The drive-in: Camden County's mark on film

From Carrie Rickey's "Flickgrrl"

The drive-in, that convergence of two late 19th-century technological innovations, cars and cinema, was born in Camden County one sultry June 75 years ago. "The whole family is welcome, regardless of how noisy the children are," advertised innovative exhibitor Richard Hollingshead Jr., who opened the first drive-in on Admiral Wilson Boulevard, charging 25 cents, the price of a ducat at a conventional movie house, but offering the advantage of not having to dress up (as people did in those days) or worry about the conduct of your children.

Despite having grown up in Southern California, where drive-ins grew like kudzu, I was too much the movie purist to see films in that context. I liked the industrial architecture of drive-ins, but disliked the tinny sound from the speaker hooked onto the windshield. I saw only one film at one, Sam Peckinpah's

The Killer Elite

(1975), with my brother-in-law, Laurence, at the late, lamented art deco treasure, Los Angeles' Pan Pacific, and we could barely understand the dialogue. Of course, drive-ins weren't really for seeing movies, but for necking, and that's not why we were there.

I was the kind of girl who suggested going necking after the movie.

Still, when I see scenes of drive-ins in movies such as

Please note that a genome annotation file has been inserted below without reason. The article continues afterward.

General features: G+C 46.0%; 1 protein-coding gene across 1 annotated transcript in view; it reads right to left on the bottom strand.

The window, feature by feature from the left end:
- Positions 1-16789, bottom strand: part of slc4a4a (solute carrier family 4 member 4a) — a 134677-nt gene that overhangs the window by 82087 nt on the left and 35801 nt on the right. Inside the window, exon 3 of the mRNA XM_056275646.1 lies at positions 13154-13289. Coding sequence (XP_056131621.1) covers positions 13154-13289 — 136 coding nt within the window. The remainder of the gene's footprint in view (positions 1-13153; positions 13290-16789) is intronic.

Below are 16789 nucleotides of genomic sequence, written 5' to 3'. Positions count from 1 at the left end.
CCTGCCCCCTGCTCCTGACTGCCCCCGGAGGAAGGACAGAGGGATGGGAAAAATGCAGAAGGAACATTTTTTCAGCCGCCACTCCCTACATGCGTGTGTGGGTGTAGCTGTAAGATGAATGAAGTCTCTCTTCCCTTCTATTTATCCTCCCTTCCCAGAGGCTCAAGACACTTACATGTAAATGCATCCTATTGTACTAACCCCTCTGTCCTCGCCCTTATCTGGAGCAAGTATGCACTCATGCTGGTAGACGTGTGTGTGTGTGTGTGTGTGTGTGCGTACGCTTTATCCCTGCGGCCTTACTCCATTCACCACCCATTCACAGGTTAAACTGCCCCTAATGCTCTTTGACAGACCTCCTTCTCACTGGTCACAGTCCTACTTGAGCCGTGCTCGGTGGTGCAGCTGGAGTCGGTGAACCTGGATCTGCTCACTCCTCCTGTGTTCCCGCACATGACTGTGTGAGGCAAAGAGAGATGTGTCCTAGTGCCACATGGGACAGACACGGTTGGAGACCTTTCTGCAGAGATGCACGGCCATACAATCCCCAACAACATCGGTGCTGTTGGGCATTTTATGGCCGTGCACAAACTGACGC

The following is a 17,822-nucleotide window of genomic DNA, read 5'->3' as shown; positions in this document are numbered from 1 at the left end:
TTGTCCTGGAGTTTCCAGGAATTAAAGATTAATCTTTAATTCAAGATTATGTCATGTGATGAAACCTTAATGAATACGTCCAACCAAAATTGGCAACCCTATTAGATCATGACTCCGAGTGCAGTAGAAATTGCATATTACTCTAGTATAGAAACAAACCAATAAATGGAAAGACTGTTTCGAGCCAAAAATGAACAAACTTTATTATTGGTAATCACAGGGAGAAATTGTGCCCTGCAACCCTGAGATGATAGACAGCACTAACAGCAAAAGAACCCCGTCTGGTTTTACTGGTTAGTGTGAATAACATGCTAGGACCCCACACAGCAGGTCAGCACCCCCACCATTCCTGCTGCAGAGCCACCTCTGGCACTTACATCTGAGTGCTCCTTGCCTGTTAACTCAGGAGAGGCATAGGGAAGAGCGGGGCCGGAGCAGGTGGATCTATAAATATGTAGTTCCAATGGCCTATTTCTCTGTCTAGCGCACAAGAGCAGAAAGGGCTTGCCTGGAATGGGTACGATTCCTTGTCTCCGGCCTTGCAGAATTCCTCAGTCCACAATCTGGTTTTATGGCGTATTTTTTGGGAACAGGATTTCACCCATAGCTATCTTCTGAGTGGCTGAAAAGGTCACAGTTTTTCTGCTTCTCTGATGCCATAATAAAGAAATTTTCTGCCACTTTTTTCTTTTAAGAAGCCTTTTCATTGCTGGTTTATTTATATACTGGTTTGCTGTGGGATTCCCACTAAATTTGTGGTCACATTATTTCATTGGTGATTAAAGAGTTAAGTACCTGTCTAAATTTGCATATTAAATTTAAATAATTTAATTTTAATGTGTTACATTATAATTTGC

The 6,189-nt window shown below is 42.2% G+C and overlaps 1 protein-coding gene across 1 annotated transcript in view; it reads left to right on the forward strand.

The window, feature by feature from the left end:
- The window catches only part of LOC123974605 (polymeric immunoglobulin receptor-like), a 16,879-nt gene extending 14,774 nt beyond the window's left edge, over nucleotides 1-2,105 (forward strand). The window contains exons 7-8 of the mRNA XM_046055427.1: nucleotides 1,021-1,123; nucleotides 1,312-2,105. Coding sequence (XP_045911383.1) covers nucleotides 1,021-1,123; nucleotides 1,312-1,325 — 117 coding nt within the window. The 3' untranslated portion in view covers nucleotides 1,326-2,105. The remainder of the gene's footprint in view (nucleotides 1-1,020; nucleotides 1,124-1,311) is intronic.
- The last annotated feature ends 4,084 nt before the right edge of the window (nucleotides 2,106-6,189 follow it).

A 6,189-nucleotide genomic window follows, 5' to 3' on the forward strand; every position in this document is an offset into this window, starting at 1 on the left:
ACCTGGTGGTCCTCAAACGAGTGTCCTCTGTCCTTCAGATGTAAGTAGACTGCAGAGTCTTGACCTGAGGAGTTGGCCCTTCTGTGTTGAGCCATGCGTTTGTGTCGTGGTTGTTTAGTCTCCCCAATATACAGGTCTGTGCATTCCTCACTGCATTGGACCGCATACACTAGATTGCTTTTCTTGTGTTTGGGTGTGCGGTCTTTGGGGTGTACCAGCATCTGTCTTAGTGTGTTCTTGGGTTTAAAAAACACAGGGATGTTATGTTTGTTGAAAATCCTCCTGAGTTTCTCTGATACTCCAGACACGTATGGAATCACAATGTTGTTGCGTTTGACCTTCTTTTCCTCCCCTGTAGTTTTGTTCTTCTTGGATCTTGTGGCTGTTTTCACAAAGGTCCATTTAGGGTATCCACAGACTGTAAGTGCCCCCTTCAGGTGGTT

Grease

(1978) and

Targets

(1968), or rock odes to the passion pit like "Your Mama Don't Dance," I get nostalgic for an experience I never really had.

Your favorite drive-in movie experience, or song?

Dylan on Obama

From Dan DeLuca's "In the Mix"

Bob Dylan hasn't exactly endorsed Barack Obama. The always elusive, often obfuscating songwriter has been fleeing the Spokesman of a Generation tag ever since it was pinned on him in the 1960s. He once said: "I've never written a political song. Songs can't save the world. I've gone through all that." But he was uncommonly direct when asked last week about American politics by the Times of London.

He said this: "Poverty is demoralizing. You can't expect people to have the virtue of purity when they are poor. But we've got this guy out there now who is redefining the nature of politics from the ground up - Barack Obama. He's redefining what a politician is, so we'll have to see how things play out. Am I hopeful? Yes, I'm hopeful that things might change. Some things are going to have to."

Dylan talked to the Times because he has an art show opening in London. So there's not much music discussed, though he does say, "The music world's a made-up bunch of hypocritical rubbish," though he probably actually said

garbage

, not

rubbish

. And when asked about what future painting projects he has in mind, he says he's interested in "the idea of a collection based on historically romantic figures. Napoleon and Josephine, Dante and Beatrice, Capt. John Smith and Pocahontas, Brad and Angelina. . . . "

Dylan's back at the Borgata on Aug. 16.

A time for roses

From Virginia Smith's "Kiss the Earth"

Friends are e-mailing photos of their roses, all in spectacular bloom right now. Mine, too, and this

naturally

has fueled a desire to buy even more. My current favorites run the gamut from groundcover roses like 'Good and Plenty' - the color of those scrumptious pink and white candies - to 'Happy Chappy,' a pink-gold-apricot that are blooming up a nice, compact storm in the garden, to several fragrant climbers that are doing their thing on the fence out front. I looked for climbers that are repeat bloomers, very disease resistant and fragrant. There is so much hype out there about plants - and roses are no exception. . . .